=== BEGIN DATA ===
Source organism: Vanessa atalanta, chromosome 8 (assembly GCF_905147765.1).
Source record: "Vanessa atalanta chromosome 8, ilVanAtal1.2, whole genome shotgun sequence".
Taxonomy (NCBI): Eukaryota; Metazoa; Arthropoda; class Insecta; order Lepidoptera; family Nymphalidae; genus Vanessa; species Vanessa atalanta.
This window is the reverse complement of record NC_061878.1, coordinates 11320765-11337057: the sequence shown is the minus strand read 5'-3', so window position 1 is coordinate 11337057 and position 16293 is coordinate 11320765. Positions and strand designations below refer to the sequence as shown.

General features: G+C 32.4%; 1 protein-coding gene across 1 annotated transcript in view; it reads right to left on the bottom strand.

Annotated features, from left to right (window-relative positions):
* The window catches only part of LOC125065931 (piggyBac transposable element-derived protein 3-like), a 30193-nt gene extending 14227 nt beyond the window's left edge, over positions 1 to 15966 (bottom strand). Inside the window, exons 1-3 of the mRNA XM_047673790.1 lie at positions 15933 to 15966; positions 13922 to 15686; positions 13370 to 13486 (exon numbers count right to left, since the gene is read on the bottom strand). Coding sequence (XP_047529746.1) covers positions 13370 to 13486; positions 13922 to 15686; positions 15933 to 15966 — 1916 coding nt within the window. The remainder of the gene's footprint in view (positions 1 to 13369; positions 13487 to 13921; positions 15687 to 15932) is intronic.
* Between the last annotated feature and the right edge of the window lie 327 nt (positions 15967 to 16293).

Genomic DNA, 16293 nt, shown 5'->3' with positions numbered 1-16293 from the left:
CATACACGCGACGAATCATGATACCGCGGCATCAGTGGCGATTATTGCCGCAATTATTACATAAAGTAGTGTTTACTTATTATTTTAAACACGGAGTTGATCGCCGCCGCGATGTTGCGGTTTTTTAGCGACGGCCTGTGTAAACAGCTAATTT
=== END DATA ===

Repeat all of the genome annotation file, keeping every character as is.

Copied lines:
Source organism: Vanessa atalanta, chromosome 8 (assembly GCF_905147765.1).
Source record: "Vanessa atalanta chromosome 8, ilVanAtal1.2, whole genome shotgun sequence".
Taxonomy (NCBI): Eukaryota; Metazoa; Arthropoda; class Insecta; order Lepidoptera; family Nymphalidae; genus Vanessa; species Vanessa atalanta.
This window is the reverse complement of record NC_061878.1, coordinates 11320765-11337057: the sequence shown is the minus strand read 5'-3', so window position 1 is coordinate 11337057 and position 16293 is coordinate 11320765. Positions and strand designations below refer to the sequence as shown.

General features: G+C 32.4%; 1 protein-coding gene across 1 annotated transcript in view; it reads right to left on the bottom strand.

Annotated features, from left to right (window-relative positions):
* The window catches only part of LOC125065931 (piggyBac transposable element-derived protein 3-like), a 30193-nt gene extending 14227 nt beyond the window's left edge, over positions 1 to 15966 (bottom strand). Inside the window, exons 1-3 of the mRNA XM_047673790.1 lie at positions 15933 to 15966; positions 13922 to 15686; positions 13370 to 13486 (exon numbers count right to left, since the gene is read on the bottom strand). Coding sequence (XP_047529746.1) covers positions 13370 to 13486; positions 13922 to 15686; positions 15933 to 15966 — 1916 coding nt within the window. The remainder of the gene's footprint in view (positions 1 to 13369; positions 13487 to 13921; positions 15687 to 15932) is intronic.
* Between the last annotated feature and the right edge of the window lie 327 nt (positions 15967 to 16293).

Genomic DNA, 16293 nt, shown 5'->3' with positions numbered 1-16293 from the left:
CATACACGCGACGAATCATGATACCGCGGCATCAGTGGCGATTATTGCCGCAATTATTACATAAAGTAGTGTTTACTTATTATTTTAAACACGGAGTTGATCGCCGCCGCGATGTTGCGGTTTTTTAGCGACGGCCTGTGTAAACAGCTAATTT